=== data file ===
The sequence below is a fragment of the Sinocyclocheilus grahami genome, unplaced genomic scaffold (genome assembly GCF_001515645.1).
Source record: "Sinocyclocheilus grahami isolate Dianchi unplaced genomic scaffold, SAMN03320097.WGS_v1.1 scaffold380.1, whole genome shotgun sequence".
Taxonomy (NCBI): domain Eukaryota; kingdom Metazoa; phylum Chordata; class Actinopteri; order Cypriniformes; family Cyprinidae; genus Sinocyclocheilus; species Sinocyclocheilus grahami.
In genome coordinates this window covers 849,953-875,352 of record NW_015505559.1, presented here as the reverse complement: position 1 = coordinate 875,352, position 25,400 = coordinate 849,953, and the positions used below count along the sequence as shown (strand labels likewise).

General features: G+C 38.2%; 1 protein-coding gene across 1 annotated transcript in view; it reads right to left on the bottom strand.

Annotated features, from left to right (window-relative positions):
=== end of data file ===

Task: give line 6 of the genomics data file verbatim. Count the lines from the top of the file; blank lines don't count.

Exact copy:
Annotated features, from left to right (window-relative positions):